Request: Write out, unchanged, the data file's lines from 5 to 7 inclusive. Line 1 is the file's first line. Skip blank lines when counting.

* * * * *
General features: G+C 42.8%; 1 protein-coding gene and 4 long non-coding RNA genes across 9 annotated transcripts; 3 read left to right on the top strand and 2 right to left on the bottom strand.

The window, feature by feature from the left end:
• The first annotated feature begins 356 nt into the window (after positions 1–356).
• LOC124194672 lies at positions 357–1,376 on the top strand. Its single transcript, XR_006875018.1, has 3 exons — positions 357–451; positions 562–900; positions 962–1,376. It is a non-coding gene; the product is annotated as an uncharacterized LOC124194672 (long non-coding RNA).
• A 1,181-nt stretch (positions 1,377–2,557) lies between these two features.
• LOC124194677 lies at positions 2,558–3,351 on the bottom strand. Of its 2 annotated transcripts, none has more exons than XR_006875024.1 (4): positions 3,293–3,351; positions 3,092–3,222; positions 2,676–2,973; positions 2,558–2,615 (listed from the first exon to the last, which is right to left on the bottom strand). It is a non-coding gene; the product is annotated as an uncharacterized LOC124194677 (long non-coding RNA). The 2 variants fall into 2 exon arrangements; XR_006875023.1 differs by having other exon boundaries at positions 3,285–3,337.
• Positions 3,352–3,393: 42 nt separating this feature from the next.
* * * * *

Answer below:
• A 1,181-nt stretch (positions 1,377–2,557) lies between these two features.
• LOC124194677 lies at positions 2,558–3,351 on the bottom strand. Of its 2 annotated transcripts, none has more exons than XR_006875024.1 (4): positions 3,293–3,351; positions 3,092–3,222; positions 2,676–2,973; positions 2,558–2,615 (listed from the first exon to the last, which is right to left on the bottom strand). It is a non-coding gene; the product is annotated as an uncharacterized LOC124194677 (long non-coding RNA). The 2 variants fall into 2 exon arrangements; XR_006875023.1 differs by having other exon boundaries at positions 3,285–3,337.
• Positions 3,352–3,393: 42 nt separating this feature from the next.